You might use an app like Evernote or Trello to create your shot lists, depending on how involved they need to be.

The shot list is a critical component to good production. It is a list of the shots that need to be captured during a production day.

The shot list is usually created by the 1st AD and then further refined by the Director before filming begins.

The breakdown of each shot should include the following:

  • The scene number.
  • What lens, camera angle, and set up will be used.
  • Who will be in the shot (Actors, extras, and/or stand ins).
  • What props are needed (For example: Chairs x2, musket balls).
  • What Set dressing is needed (For example: Trees).
  • How many camera angles will be used (For example: Long master, close ups x2).

Each element on the Shot List should have its own abbreviation so that it can be easily communicated.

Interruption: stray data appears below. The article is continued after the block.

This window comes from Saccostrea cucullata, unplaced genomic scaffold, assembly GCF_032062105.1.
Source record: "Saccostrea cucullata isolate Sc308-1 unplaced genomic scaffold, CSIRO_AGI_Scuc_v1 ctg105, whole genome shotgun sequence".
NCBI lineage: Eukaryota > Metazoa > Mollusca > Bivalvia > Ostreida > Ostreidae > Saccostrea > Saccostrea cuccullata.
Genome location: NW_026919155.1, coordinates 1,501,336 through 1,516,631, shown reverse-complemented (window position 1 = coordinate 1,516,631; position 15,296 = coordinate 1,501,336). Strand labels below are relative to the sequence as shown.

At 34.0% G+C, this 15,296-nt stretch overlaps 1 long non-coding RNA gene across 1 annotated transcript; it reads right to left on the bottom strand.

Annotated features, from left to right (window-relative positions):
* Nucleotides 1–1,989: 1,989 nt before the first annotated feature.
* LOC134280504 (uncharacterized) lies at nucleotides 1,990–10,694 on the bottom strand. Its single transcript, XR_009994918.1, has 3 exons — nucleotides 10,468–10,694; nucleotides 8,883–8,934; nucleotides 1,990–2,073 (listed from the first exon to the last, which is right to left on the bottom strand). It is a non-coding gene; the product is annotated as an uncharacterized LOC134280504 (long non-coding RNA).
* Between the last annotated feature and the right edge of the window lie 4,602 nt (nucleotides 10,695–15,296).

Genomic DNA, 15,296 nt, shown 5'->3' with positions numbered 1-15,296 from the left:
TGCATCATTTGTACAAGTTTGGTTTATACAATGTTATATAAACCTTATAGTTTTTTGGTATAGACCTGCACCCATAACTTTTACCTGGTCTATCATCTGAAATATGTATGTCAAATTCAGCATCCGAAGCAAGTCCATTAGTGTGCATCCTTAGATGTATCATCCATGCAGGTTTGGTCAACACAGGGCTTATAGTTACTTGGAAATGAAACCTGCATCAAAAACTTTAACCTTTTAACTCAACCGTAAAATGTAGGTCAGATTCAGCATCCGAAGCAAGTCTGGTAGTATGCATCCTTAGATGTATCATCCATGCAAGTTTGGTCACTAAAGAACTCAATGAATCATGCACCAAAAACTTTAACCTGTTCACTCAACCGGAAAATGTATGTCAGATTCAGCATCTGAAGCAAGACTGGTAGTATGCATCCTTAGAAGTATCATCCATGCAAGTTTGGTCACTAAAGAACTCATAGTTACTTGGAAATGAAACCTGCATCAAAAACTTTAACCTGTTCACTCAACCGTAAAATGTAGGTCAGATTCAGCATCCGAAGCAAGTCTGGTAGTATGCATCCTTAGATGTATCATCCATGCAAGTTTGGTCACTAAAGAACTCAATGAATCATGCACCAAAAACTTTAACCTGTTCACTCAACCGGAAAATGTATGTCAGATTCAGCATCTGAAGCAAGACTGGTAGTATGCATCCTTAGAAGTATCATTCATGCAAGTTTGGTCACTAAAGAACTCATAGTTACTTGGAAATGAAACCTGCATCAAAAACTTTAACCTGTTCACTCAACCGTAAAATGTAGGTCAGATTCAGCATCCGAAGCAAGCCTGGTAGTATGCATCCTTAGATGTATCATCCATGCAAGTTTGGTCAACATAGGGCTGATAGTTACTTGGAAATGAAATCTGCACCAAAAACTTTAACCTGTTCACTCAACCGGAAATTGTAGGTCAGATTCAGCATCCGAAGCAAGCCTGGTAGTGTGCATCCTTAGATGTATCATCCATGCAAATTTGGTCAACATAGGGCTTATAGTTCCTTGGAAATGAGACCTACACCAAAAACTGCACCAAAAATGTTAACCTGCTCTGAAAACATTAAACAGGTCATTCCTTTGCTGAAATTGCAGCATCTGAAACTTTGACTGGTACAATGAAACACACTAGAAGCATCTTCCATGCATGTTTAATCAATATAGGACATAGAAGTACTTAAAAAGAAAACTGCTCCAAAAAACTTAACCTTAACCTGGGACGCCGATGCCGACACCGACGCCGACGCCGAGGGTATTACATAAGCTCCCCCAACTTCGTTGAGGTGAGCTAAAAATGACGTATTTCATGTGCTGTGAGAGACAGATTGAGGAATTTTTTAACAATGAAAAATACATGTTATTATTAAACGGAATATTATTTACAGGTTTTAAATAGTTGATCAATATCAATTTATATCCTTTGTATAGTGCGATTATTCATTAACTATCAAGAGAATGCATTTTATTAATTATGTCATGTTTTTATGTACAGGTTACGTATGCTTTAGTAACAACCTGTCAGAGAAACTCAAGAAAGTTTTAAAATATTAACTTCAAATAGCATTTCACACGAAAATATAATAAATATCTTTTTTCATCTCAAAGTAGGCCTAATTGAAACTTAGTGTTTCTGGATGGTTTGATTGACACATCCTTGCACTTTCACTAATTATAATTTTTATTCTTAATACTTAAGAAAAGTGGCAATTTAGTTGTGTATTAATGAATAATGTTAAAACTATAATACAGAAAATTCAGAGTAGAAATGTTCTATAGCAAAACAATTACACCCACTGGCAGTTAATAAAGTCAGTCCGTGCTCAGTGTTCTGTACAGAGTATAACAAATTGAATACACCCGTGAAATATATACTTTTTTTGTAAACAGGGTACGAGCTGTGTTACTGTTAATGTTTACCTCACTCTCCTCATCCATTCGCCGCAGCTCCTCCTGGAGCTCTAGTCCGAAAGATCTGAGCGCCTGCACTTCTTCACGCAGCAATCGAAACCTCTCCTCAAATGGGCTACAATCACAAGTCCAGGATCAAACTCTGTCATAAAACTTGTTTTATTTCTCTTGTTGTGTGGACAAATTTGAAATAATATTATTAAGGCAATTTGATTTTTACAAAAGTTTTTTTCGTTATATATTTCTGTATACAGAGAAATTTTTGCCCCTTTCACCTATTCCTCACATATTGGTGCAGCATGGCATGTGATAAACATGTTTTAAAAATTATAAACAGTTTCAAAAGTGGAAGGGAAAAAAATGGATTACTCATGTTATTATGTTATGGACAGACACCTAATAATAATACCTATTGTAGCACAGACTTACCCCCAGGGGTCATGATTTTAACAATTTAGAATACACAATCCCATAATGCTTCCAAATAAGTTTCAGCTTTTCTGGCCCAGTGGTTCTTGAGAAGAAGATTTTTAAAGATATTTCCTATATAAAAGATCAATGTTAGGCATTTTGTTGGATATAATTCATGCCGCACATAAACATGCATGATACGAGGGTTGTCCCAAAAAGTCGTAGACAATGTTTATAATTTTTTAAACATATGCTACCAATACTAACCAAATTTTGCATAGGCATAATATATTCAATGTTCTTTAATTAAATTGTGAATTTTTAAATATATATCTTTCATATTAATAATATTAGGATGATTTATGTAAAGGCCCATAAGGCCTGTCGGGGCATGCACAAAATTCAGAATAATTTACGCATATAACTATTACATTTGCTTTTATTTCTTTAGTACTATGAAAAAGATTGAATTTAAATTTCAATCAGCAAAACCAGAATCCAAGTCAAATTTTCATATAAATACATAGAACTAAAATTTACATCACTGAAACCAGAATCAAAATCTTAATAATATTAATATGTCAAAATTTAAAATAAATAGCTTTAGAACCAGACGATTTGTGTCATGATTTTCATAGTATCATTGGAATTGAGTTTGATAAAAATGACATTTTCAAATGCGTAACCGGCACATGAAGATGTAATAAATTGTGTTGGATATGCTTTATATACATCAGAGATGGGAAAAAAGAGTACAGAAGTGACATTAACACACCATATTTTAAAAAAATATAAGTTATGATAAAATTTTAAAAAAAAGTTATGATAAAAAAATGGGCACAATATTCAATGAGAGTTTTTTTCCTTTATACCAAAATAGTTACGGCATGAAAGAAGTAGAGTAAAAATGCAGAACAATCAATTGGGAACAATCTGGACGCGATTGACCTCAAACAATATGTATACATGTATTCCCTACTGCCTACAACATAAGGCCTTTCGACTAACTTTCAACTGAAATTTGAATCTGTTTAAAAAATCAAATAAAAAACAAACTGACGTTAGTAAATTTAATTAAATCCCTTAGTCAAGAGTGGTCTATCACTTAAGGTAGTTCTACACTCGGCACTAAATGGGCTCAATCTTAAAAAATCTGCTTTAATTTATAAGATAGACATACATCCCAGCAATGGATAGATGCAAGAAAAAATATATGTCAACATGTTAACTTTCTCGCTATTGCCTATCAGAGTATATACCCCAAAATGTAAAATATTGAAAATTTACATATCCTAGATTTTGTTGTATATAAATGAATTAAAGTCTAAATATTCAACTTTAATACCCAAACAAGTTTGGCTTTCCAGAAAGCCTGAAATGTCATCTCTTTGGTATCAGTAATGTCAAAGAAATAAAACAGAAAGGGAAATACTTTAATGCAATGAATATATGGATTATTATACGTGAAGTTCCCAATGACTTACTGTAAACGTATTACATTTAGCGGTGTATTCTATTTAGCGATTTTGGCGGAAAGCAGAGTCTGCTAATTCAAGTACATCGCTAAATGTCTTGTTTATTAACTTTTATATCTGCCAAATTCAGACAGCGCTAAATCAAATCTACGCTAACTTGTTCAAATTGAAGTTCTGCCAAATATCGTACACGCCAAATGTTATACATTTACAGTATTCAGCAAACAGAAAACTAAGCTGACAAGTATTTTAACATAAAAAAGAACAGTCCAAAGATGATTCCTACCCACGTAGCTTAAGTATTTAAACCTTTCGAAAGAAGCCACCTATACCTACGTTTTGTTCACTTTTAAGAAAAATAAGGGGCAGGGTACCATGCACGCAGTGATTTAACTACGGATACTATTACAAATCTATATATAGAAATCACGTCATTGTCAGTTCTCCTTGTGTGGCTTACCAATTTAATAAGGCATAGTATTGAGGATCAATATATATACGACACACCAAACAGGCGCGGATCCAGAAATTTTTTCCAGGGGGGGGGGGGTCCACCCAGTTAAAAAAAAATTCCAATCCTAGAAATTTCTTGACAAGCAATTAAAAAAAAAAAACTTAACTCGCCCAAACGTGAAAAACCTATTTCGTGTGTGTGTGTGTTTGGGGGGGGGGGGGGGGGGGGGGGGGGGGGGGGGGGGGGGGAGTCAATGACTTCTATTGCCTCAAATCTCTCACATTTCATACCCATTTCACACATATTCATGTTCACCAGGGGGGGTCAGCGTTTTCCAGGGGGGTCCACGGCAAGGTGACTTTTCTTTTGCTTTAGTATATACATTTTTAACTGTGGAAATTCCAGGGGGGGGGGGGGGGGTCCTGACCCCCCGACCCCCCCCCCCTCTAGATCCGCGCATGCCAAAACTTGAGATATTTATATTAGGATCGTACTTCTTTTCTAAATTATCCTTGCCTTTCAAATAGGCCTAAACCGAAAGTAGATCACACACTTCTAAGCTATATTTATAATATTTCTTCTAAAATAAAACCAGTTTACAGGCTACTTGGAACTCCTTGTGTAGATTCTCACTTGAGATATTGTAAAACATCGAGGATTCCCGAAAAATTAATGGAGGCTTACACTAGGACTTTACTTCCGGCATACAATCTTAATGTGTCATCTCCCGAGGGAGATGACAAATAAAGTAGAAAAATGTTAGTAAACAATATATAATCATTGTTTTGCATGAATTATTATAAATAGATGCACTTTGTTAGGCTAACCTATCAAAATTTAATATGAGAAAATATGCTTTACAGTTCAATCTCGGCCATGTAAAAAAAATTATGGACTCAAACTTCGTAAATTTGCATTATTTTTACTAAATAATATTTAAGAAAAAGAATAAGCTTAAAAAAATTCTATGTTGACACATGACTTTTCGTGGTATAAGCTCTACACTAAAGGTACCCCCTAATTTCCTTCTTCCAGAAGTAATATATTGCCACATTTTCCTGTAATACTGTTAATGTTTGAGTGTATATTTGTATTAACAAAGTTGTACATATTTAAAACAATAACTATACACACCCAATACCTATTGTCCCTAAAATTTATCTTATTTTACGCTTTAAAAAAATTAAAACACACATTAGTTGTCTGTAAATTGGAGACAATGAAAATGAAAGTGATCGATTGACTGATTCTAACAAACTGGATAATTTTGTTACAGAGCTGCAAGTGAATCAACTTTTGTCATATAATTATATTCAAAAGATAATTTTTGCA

Here are some common abbreviations for a Shot List:

  • AC – Assistant Camera Operator (Stands behind camera).
  • AD – Production Assistant or Assistant Director.
  • AE – Key Grip or Best Boy Electric.
  • BG – Back Ground Actor or Background Action (ie stunts)BOOM – Sound/Video Operator who operates the boom mic on set.


What Are Shot List Abbreviations?

The shot list is a critical part of the pre-production process. It’s the blueprint for the final shoot, which will result in deliverables such as castings, location scouting and crew call times.

Shot lists are often written down, but they can also be stored digitally. The key parts of a shot list are:Scene – this includes the scene title and other brief details about what happens in that scene.

Action – this is the description of what happens and when it happens

Angles/Camera – this is where you specify what camera angle and what size lens you want to use.

Shot number – each shot needs to have its own unique identifier, which is best done with a simple numbering systemAdditional notes about the shot – any additional information you want to add about the scene can easily be included hereShot list abbreviations are an industry standard and understanding what they mean will help you to better understand your shooting schedule.